As it turned out, Lewis Collins was going to be signing autographs at Killingworth Shopping Centre’s branch of Woolco. This was a bit like Woolworths, only much bigger and it sold carpets and furniture as well as LP’s and Pic-n-Mix.
That’s the actual Woolco in question. Though you probably guessed that from the Brutalist style of the surrounding concrete.
I think the people who organized this event were anticipating a sedate affair where parents would take along their star struck progeny to queue up and meet Mr Collins in an orderly manner and that perhaps the parents might buy the odd stereo system or sofa while they were there.
What the organizers actually got was a massive pack of feral, unaccompanied teenagers and bored latch key kids. The shop didn’t look like a shop, it looked like a crowded football terrace, with an atmosphere to match. Things were ok, if a little boisterous, to begin with though. A bit of pushing and shoving, but that was it.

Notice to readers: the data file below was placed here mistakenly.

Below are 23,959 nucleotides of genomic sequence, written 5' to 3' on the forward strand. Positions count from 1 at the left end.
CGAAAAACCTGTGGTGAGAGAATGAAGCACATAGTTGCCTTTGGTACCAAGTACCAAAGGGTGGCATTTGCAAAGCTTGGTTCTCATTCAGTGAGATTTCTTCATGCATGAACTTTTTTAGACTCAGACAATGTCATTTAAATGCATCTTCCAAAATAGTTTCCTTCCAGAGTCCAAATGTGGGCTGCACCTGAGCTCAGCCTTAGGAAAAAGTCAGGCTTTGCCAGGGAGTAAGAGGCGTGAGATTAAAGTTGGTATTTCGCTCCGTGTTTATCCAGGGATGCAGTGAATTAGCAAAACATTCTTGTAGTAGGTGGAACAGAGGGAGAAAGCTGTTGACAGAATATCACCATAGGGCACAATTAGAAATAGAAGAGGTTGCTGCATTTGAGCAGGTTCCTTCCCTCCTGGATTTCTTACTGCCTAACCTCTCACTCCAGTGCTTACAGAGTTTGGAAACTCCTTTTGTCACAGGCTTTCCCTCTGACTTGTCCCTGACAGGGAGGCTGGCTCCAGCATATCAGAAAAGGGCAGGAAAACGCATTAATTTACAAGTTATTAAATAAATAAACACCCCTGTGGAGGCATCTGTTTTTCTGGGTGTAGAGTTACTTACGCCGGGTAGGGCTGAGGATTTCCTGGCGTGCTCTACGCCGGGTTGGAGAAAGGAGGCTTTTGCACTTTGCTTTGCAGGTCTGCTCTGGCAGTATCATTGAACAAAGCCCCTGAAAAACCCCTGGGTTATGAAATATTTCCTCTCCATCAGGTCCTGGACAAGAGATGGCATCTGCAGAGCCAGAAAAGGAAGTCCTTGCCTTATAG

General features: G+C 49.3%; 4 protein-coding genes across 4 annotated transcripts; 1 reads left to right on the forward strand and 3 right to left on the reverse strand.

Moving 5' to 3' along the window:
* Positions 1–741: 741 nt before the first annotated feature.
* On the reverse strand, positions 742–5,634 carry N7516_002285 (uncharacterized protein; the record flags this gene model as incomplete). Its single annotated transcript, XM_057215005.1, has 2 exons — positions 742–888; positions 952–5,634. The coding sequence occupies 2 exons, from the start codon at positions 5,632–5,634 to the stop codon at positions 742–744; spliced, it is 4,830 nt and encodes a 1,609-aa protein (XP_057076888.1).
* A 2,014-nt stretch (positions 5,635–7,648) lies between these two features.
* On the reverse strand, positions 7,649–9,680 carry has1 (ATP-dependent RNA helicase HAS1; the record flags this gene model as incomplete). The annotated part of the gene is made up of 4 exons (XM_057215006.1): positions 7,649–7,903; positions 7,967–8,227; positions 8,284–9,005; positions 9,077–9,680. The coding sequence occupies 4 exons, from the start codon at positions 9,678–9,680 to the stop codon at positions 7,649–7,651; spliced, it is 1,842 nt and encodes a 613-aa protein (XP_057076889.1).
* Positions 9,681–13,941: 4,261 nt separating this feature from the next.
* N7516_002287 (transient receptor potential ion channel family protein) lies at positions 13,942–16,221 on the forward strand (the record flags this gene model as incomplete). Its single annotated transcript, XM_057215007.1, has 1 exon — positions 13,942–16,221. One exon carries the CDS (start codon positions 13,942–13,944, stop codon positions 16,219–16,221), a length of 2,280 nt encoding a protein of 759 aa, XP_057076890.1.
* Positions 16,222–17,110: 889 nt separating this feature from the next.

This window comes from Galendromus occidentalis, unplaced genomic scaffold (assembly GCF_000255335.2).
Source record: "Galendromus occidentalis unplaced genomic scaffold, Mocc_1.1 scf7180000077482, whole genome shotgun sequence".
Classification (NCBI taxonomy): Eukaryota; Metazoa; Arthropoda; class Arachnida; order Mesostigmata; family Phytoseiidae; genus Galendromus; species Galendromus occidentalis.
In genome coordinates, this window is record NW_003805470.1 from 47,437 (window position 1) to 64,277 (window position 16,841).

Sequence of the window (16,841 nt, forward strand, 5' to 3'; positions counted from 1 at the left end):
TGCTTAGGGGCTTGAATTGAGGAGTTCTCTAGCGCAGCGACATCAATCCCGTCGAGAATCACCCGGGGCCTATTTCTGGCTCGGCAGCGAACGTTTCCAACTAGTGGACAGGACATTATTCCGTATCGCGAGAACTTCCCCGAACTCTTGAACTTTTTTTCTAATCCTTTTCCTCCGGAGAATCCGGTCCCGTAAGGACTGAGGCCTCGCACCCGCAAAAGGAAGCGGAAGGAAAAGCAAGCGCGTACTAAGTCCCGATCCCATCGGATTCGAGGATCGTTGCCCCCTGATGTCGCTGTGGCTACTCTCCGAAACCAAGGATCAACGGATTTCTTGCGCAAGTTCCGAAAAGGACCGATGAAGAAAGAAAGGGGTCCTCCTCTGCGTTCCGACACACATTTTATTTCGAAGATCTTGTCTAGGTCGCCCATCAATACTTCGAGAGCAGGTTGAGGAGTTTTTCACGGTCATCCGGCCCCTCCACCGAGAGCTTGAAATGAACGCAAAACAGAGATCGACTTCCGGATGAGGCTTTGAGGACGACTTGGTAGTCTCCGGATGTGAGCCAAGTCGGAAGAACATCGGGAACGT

However, as the hour that Lewis Collins was meant to be coming out to sign the autographs came and went, things started to turn a bit nasty. Kids started climbing on things to get a better view for when their idol finally made his appearance. They climbed on the shelves, they climbed on the carefully positioned displays, they even climbed on the huge rack that held rolls of carpet, though the rolls of carpet were on rotating rollers so they kept falling off.
There was a poor man behind a customer service podium who kept trying to calm things down to no avail. He assured the baying crowd that Lewis Collins was on his way and that everyone would get an autograph if they were patient. He was drowned out with chants of “We want Bodie!” and much smashing and crashing. Many a lamp and vase would never play the piano again before the day was out.